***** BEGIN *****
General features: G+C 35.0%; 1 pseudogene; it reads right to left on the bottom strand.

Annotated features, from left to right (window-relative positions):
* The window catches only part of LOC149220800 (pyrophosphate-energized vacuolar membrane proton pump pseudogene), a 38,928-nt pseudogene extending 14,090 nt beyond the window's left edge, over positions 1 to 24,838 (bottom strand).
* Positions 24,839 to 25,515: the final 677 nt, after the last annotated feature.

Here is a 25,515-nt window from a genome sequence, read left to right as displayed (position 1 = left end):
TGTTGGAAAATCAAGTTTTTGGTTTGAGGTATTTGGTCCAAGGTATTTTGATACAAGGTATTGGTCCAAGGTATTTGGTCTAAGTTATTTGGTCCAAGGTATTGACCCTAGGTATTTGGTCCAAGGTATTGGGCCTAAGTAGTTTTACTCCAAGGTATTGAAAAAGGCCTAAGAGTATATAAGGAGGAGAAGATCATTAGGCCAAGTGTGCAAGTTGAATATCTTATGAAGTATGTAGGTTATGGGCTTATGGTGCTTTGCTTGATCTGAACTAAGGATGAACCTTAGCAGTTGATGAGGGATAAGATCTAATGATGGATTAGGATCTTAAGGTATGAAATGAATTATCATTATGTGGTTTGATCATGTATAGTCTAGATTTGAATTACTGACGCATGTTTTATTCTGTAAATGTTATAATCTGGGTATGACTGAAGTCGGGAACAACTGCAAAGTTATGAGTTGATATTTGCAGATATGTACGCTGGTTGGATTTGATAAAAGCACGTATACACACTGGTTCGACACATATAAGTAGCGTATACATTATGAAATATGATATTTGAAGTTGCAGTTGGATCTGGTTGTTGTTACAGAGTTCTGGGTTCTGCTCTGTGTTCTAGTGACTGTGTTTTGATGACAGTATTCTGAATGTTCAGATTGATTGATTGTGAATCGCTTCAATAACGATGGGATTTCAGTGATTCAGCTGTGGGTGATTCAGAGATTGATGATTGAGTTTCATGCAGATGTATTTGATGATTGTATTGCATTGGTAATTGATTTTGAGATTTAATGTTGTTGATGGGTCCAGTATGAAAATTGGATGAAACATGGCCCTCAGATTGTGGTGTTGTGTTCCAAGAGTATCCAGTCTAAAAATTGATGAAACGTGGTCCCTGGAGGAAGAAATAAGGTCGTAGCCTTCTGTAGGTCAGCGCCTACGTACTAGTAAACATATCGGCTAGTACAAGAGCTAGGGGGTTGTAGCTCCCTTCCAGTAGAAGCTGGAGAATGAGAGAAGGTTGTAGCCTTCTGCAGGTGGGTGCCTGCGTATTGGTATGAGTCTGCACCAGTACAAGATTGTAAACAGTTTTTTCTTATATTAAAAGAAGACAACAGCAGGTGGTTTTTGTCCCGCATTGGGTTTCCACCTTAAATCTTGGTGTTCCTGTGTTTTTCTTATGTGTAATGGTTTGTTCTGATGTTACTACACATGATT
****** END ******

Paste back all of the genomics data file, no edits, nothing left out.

General features: G+C 35.0%; 1 pseudogene; it reads right to left on the bottom strand.

Annotated features, from left to right (window-relative positions):
* The window catches only part of LOC149220800 (pyrophosphate-energized vacuolar membrane proton pump pseudogene), a 38,928-nt pseudogene extending 14,090 nt beyond the window's left edge, over positions 1 to 24,838 (bottom strand).
* Positions 24,839 to 25,515: the final 677 nt, after the last annotated feature.

Here is a 25,515-nt window from a genome sequence, read left to right as displayed (position 1 = left end):
TGTTGGAAAATCAAGTTTTTGGTTTGAGGTATTTGGTCCAAGGTATTTTGATACAAGGTATTGGTCCAAGGTATTTGGTCTAAGTTATTTGGTCCAAGGTATTGACCCTAGGTATTTGGTCCAAGGTATTGGGCCTAAGTAGTTTTACTCCAAGGTATTGAAAAAGGCCTAAGAGTATATAAGGAGGAGAAGATCATTAGGCCAAGTGTGCAAGTTGAATATCTTATGAAGTATGTAGGTTATGGGCTTATGGTGCTTTGCTTGATCTGAACTAAGGATGAACCTTAGCAGTTGATGAGGGATAAGATCTAATGATGGATTAGGATCTTAAGGTATGAAATGAATTATCATTATGTGGTTTGATCATGTATAGTCTAGATTTGAATTACTGACGCATGTTTTATTCTGTAAATGTTATAATCTGGGTATGACTGAAGTCGGGAACAACTGCAAAGTTATGAGTTGATATTTGCAGATATGTACGCTGGTTGGATTTGATAAAAGCACGTATACACACTGGTTCGACACATATAAGTAGCGTATACATTATGAAATATGATATTTGAAGTTGCAGTTGGATCTGGTTGTTGTTACAGAGTTCTGGGTTCTGCTCTGTGTTCTAGTGACTGTGTTTTGATGACAGTATTCTGAATGTTCAGATTGATTGATTGTGAATCGCTTCAATAACGATGGGATTTCAGTGATTCAGCTGTGGGTGATTCAGAGATTGATGATTGAGTTTCATGCAGATGTATTTGATGATTGTATTGCATTGGTAATTGATTTTGAGATTTAATGTTGTTGATGGGTCCAGTATGAAAATTGGATGAAACATGGCCCTCAGATTGTGGTGTTGTGTTCCAAGAGTATCCAGTCTAAAAATTGATGAAACGTGGTCCCTGGAGGAAGAAATAAGGTCGTAGCCTTCTGTAGGTCAGCGCCTACGTACTAGTAAACATATCGGCTAGTACAAGAGCTAGGGGGTTGTAGCTCCCTTCCAGTAGAAGCTGGAGAATGAGAGAAGGTTGTAGCCTTCTGCAGGTGGGTGCCTGCGTATTGGTATGAGTCTGCACCAGTACAAGATTGTAAACAGTTTTTTCTTATATTAAAAGAAGACAACAGCAGGTGGTTTTTGTCCCGCATTGGGTTTCCACCTTAAATCTTGGTGTTCCTGTGTTTTTCTTATGTGTAATGGTTTGTTCTGATGTTACTACACATGATT